Metrobus High Frequency Corridors Map DRAFT
The Metrobus system is a robust network of surface transit lines that provide service to a variety of markets. Each different market is best served by a different type of bus service. Some bus routes only operate during the peak periods, while others operate from early morning to midnight. Some routes provide limited-stop commuter service, while others stop frequently every other block. Some routes provide only a few bus trips per hour, while others run every 10 minutes on a fixed frequency.
Metrobus lines provide a variety of services, and the current Metrobus map is designed to show all routes without regard to the service types and the markets they serve. Metro is aware that different travel markets could benefit from maps illustrating the bus service best suited to them.
Perhaps the market most in need of specialized maps and traveler information is the casual/off-peak rider. While commuters place the heaviest load on the bus system and tend to have very rigid schedules, the casual rider has no fixed schedule and travels during the off-peak times when service exceeds demand. This makes the casual rider the most inexpensive to serve, yet most difficult. The casual rider wants convenient, point-to-point travel options any time of the day without having to consult a timetable. A “12-minute” map can provide the casual rider with the information she needs to make her trip.
The concept of a “12-minute” map is very simple. It lists only the bus lines that operate with an average headway of 12 minutes for the majority of the day. A rider arriving at a stop of a bus with a 12-minute headway has an average wait time of 6 minutes, which is generally accepted as the longest amount of time someone will comfortably wait for a bus without consulting a schedule. The Los Angeles Metro has implemented its own 12-minute map for bus service, telling their passengers “No timetable necessary.” Metro is currently developing a high-frequency bus corridors map, basically our own version of the “12-minute” map, with some differences.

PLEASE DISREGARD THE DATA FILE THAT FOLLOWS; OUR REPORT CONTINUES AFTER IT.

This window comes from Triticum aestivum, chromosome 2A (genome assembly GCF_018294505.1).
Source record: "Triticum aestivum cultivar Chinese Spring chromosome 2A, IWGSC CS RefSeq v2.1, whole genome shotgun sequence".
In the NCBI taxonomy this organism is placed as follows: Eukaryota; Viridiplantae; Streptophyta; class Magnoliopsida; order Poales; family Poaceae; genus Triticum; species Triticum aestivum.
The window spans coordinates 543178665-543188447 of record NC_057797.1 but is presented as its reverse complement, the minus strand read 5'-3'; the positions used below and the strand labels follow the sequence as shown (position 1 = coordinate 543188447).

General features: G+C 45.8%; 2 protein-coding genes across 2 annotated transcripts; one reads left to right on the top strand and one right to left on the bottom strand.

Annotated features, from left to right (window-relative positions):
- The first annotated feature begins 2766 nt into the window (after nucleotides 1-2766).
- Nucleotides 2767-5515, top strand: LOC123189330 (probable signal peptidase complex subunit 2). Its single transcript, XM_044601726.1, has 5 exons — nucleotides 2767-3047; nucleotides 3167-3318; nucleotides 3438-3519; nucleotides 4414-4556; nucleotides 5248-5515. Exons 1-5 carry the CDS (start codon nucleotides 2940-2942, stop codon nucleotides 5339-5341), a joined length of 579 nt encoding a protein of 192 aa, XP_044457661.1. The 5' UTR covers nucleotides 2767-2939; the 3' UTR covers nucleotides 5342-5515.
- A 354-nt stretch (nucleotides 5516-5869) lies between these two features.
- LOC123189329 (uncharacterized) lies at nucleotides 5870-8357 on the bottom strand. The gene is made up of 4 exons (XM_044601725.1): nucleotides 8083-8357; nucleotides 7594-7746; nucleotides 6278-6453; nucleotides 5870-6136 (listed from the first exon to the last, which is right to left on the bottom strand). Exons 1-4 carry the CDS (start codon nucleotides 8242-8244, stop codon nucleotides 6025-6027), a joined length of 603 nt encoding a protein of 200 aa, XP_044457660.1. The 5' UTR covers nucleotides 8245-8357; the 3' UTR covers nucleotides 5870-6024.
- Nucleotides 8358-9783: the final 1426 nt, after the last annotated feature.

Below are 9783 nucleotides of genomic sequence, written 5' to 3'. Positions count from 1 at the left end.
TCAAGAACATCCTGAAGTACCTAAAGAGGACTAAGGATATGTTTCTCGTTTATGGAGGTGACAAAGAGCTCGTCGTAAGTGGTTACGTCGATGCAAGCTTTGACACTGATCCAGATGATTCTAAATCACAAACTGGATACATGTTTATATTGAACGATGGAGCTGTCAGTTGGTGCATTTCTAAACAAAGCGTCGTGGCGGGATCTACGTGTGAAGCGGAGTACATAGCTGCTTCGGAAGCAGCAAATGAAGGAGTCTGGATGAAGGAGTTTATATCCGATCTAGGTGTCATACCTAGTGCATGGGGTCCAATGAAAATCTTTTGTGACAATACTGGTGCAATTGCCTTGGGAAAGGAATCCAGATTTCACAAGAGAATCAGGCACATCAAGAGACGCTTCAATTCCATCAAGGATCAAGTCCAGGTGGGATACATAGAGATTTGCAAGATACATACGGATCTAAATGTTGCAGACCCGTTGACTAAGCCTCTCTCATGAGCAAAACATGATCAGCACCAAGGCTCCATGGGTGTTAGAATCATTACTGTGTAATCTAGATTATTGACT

First, Metrorail generally has 15-minute headways during the off-peak periods. As such, we are using 15-minute headways (or four buses per hour) as our service quality lower bound.
Secondly, very few bus routes meet the criteria for this map. However, many bus lines and corridors have coordinated service plans along the majority of the shared routes, resulting in effective headways meeting the 15-minute threshold. This results in a high frequency bus map showing 22 corridors.
The “16th Street Line” (S2,4) provides a great example of routes with coordinated service plans resulting in a qualifying effective headway. On the image above, 16th street is highlighted red to indicate 6 or more buses per hour. However, on the linked PDF, it is evident that the S2 and S4 routes diverge as they approach Silver Spring. Where the routes diverge, they no longer provide a qualifying level of service, so those segments are not highlighted. However, where the lines merge again just before the Silver Spring Metrorail station, the highlighting resumes.
The image above is a subset of the draft Metrobus High Frequency Corridors Map, showing routes that have at least 4 buses per hour between 7 AM and 7 PM on weekdays. The full map is also available as a downloadable PDF. Please note that this is a draft map posted for illustration purposes, and to solicit feedback from the Metrobus rider community. Please leave your feedback on this effort in the comments section below.
Original version: 15 Minute Map – DRAFT 20101118 (12 MB, PDF)
Nov 22 Update: 15 Minute Map – DRAFT 20101122 (12 MB, PDF)